The good news is that careful attention to diet, exercise, and blood sugar levels can make a world of difference to sleep quality and, in turn, to overall health -- and when you are getting enough sleep, you may find that you have an easier time controlling your blood sugar. You’ll be more alert during the day, have more energy, less stress, and an overall better mindset for monitoring and managing your health and blood sugar levels. Here are some tips for getting a better night’s sleep.
1. Focus on controlling your blood sugar levels during the day.
Managing your blood sugar effectively throughout the day is your first line of defense against a restless night (includes adhering to a quality carbohydrate diet plan that does not include blood sugar spiking foods and incorporates lots of vegetables, healthy protein and good for you fats.) When your blood sugar is too high or too low, it can wake you up at night, so one of the best things for better sleep with diabetes is to keep your blood sugar levels within your target range so you’re not having highs or lows that prevent you from sleeping well. If you want to see if your blood sugar is spiking or going to low in the middle of the night, try checking it around 2 or 3 o’clock to see if you are actually having an issue. If you are on insulin, you can talk to your doctor about possible causes and what to do.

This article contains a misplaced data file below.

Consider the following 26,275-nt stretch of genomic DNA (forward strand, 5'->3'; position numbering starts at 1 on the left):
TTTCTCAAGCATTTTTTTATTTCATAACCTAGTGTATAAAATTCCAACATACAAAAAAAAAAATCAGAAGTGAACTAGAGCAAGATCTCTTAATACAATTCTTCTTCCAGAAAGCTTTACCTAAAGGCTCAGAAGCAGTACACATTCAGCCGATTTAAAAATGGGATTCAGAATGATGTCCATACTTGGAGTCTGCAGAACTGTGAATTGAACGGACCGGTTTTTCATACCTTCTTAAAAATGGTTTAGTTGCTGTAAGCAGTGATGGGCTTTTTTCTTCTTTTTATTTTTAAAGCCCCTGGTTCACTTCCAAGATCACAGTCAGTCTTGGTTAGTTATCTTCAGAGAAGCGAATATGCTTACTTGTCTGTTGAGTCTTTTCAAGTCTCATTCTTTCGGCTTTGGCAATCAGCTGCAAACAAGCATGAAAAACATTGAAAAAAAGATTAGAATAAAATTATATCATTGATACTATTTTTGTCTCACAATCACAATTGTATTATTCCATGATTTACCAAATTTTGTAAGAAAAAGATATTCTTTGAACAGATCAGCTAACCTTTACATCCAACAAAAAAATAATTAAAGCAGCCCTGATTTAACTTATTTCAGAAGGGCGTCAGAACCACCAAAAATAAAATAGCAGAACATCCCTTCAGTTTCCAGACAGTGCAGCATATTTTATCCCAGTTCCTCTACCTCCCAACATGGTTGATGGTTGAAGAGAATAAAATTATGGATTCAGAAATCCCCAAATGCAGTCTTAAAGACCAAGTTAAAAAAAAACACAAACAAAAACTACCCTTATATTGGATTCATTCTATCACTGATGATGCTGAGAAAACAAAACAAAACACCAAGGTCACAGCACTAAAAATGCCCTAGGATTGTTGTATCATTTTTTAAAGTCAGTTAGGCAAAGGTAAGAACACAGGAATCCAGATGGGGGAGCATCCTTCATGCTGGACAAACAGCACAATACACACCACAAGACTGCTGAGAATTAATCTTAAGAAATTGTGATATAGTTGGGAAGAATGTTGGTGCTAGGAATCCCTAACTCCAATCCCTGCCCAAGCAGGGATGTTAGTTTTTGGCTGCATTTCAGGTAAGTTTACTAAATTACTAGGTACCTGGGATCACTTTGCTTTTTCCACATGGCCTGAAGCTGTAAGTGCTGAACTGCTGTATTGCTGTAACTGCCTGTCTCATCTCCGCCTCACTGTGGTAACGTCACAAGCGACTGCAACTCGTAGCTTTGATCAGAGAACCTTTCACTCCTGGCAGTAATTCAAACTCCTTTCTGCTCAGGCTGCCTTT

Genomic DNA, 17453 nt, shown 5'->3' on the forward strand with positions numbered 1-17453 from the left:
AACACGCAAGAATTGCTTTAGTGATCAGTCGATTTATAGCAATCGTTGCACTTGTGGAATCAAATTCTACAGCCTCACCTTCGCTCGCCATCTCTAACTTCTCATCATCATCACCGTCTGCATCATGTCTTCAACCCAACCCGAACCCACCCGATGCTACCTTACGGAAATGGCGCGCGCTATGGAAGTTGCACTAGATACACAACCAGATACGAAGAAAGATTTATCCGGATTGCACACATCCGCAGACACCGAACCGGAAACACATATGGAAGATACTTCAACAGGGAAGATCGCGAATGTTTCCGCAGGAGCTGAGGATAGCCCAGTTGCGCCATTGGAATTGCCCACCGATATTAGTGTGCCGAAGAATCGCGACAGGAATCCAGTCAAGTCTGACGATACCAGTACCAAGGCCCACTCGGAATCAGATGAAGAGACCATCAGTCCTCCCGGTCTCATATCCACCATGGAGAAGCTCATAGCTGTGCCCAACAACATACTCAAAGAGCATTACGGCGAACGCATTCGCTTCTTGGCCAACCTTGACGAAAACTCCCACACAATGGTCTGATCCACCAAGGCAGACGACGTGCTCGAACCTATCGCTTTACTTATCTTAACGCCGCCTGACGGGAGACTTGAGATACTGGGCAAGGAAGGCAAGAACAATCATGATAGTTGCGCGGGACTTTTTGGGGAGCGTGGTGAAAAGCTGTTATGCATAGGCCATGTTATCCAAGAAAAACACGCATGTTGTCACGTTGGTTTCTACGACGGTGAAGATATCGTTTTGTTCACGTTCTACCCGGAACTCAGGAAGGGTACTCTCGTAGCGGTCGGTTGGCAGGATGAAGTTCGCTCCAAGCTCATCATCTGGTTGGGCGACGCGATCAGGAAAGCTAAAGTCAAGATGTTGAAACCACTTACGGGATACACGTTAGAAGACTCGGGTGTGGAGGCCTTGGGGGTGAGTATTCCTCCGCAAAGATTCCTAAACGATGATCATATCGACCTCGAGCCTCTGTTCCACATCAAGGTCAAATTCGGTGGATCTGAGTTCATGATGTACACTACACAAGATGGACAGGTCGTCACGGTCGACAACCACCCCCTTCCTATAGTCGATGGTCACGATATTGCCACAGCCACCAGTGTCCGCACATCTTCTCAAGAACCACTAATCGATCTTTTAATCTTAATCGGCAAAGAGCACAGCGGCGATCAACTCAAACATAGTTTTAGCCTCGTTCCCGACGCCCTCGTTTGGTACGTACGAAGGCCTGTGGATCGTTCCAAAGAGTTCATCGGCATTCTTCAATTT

2. Don’t eat a heavy meal right before bedtime, and don’t drink alcohol or caffeine late at night.
Nighttime eating is a common issue for many people. In general it is a good idea to avoid eating food close to bedtime. If you want to have a light snack it should include a combo of protein and quality carbohydrate that does not spike blood sugar levels. Although it might seem comforting to have a piece of chocolate before bed, avoid this. Chocolate has caffeine, and caffeine can keep you awake. (a small amount of healthy chocolate is OK, just have it earlier in the day)